We are familiar with the question: Is international law law? In my new book, I ask instead: Is international law international? Not particularly, is my answer—at least, not in the way that it tends to be conceptualized by international law academics in different states and in the international law textbooks and casebooks that they use.
When asked to reflect on the professional community of international lawyers, Oscar Schachter memorably called it an “invisible college” whose members were “dispersed throughout the world” yet “engaged in a continuous process of communication and collaboration.” But in rendering that college visible, I find that international lawyers may be better understood as constituting a “divisible college” whose members hail from different states and regions and who often form separate (though overlapping) communities with their own understandings and approaches.
In tracing these divisions and considering their consequences, I make three arguments. First, international lawyers are often subject to differences in their incoming influences and outgoing spheres of influence in ways that affect how they understand and approach international law. Second, actors, materials and approaches from some states and regions have come to dominate certain transnational flows and forums in ways that make them disproportionately instrumental in constructing the “international.” Third, existing understandings of the field are likely to be disrupted by factors such as changes in geopolitical power, making it increasingly important for international lawyers to understand the perspectives of those from unlike-minded states.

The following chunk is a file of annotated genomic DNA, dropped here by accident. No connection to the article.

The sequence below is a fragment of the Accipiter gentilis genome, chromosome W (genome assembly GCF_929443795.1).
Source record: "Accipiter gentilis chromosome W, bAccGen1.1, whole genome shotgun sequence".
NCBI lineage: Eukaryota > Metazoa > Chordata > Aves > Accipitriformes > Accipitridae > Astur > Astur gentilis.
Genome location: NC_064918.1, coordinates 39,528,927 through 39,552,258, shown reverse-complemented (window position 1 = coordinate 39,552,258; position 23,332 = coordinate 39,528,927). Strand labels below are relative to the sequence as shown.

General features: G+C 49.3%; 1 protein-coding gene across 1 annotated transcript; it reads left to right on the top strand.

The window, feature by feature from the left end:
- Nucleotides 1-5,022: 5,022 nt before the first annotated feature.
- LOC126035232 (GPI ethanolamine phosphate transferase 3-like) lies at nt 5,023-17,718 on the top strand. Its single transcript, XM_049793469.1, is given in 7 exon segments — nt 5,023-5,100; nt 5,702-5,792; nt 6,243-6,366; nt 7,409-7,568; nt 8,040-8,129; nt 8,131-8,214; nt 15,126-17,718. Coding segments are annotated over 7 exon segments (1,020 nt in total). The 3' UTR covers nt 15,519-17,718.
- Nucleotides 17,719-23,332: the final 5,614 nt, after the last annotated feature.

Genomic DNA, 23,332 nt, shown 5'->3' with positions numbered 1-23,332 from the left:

My book invites international lawyers to look in the mirror to discern and become more reflective about their blind spots and parochialism. It encourages international lawyers to recognize and speak openly about some of the socializing factors, incentives and power dynamics that shape their divisible college. It suggests that they try to see the field through the eyes of others and to diversify their sources, networks and perspectives. This call is particularly appropriate for Western international lawyers—myself included—who often study, work and publish in a Western bubble, which makes it harder for us to understand and adjust to the newly emerging competitive world order. Read the rest of this entry…